Father Joe O'Callahan, S.J. was the unlikeliest war hero. A bespectacled maths professor from Holy Cross, he became the U.S. Navy's first Jesuit chaplain in World War II and served in combat operations in the Atlantic and Pacific theatres. He was on the aircraft carrier Franklin, known as "Big Ben", in the Okinawa campaign in early 1945 when massive explosions and fire from a kamikaze bomb attack nearly destroyed his ship. Hundreds of sailors died within moments of the attack, and the Franklin lay dead in the water, drifting toward Japan just 60 miles distant. As flames consumed the carrier, the chaplain organised and led fire-fighting crews, preventing a potentially fatal explosion while ministering to injured, dying and terrified sailors.
Father O'Callahan's deeds were instrumental in saving the Franklin. He stayed with the ship on its voyage under power to New York Harbor. The carrier's captain called him"the bravest man I ever saw," and Father Joe became the first American military chaplain to receive the Medal of Honour, the nation's highest decoration for valour.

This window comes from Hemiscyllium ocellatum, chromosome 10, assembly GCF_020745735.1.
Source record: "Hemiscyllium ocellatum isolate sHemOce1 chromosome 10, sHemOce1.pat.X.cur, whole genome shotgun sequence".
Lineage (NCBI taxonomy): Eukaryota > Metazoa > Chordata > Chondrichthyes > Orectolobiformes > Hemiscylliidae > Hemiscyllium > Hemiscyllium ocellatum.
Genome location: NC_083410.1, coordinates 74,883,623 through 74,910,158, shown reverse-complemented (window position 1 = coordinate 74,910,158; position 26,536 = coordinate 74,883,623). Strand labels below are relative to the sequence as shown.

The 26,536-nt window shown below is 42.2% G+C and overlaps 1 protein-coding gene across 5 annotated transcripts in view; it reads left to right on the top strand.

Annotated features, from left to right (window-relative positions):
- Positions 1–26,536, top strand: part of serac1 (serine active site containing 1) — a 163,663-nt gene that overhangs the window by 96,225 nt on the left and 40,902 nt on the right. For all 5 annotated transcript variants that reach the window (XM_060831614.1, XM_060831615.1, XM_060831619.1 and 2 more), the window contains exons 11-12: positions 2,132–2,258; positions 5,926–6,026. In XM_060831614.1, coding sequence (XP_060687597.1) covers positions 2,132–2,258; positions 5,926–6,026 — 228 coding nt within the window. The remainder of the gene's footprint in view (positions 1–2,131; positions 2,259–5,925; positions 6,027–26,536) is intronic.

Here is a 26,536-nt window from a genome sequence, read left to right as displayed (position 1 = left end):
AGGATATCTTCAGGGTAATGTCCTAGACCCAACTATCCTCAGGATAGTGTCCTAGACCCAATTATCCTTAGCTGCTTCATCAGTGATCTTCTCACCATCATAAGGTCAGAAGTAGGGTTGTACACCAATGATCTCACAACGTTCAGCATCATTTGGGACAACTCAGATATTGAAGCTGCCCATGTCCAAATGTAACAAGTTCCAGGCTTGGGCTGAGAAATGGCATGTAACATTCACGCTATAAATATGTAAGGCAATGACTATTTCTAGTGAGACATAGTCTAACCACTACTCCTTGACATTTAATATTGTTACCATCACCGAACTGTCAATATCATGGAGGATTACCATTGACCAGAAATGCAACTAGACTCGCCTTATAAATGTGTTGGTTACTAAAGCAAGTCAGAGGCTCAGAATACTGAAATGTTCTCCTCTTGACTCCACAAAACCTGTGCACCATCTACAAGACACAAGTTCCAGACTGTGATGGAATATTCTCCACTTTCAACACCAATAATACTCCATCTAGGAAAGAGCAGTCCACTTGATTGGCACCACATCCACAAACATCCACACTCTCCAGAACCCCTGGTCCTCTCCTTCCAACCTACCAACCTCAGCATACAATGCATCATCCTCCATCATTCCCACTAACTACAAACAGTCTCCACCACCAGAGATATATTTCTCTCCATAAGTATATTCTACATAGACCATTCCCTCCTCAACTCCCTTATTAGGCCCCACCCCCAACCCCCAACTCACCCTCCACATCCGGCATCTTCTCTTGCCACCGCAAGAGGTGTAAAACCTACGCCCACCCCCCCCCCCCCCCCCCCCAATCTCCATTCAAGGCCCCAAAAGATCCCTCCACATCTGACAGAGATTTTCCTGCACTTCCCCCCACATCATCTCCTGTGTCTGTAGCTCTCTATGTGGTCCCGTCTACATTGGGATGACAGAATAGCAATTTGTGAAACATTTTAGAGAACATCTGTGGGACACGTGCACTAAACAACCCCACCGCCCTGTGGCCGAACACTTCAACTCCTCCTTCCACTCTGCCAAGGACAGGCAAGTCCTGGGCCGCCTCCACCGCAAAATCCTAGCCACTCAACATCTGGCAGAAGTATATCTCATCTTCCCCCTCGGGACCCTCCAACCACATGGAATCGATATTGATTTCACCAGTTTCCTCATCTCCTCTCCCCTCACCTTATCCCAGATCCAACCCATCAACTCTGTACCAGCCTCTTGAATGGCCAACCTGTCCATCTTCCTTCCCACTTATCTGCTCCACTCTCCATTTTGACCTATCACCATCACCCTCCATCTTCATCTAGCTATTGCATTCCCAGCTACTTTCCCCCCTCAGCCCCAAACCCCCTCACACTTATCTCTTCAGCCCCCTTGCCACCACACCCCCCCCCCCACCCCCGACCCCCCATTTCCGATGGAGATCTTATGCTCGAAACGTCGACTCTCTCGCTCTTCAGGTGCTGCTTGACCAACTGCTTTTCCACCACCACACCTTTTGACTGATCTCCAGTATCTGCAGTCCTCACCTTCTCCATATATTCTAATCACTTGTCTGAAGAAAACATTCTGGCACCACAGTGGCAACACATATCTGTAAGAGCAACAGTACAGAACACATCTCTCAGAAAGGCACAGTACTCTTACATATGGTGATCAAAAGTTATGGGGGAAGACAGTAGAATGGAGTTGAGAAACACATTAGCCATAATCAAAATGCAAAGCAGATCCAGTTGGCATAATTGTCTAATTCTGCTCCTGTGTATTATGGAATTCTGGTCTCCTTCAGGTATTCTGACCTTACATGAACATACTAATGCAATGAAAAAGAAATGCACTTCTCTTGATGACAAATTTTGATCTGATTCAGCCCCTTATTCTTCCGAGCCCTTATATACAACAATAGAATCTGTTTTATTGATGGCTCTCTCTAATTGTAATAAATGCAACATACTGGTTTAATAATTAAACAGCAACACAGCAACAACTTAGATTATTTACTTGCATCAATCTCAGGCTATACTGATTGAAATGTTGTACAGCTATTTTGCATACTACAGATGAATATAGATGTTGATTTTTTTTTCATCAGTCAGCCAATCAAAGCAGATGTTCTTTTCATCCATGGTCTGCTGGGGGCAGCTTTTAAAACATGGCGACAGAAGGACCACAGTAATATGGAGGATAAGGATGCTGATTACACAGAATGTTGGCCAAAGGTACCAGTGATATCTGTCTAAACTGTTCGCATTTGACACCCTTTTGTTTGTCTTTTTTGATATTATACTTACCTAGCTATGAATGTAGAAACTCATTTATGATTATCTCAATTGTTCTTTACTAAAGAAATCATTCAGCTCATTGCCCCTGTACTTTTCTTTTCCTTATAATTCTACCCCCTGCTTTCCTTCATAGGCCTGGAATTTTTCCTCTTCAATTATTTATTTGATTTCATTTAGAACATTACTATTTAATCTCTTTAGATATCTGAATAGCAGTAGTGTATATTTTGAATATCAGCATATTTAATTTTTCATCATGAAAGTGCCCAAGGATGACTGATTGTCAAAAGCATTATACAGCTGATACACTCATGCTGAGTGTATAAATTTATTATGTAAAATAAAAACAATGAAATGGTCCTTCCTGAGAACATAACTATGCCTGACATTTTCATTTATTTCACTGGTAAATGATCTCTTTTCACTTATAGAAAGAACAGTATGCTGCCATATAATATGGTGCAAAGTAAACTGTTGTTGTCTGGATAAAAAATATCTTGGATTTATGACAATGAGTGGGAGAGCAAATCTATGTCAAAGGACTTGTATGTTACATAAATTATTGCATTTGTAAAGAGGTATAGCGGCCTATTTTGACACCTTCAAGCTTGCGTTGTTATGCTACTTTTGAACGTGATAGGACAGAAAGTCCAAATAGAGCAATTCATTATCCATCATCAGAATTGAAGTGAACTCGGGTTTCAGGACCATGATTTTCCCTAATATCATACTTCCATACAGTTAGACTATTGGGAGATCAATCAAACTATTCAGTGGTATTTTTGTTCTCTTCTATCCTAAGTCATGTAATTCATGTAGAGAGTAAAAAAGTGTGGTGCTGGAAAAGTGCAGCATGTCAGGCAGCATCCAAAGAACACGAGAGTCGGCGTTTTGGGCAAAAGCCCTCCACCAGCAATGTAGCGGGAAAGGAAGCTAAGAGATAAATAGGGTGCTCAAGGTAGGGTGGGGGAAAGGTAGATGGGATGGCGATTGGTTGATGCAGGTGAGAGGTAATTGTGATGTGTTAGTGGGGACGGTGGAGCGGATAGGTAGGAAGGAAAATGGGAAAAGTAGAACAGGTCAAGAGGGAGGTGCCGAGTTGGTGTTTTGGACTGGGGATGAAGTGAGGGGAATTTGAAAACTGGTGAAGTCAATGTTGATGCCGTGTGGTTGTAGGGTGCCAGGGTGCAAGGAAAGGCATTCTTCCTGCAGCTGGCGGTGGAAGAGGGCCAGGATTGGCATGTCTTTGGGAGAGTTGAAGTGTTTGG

However, the price of glory was high for Father O'Callahan. He suffered a stroke after returning to Holy Cross and spent the rest of his life enduring incapacitating pain. Through it all, the priest displayed the same leadership and strength derived from the unwavering faith that enabled him to help save his ship and comrades.
The book incorporates primary sources, interviews with Franklin survivors and O'Callahan family members and other materials never before published, including documentation of the Navy's review of Father O'Callahan's recommendation of the Medal of Honor and the process leading to the priest's receipt of the decoration.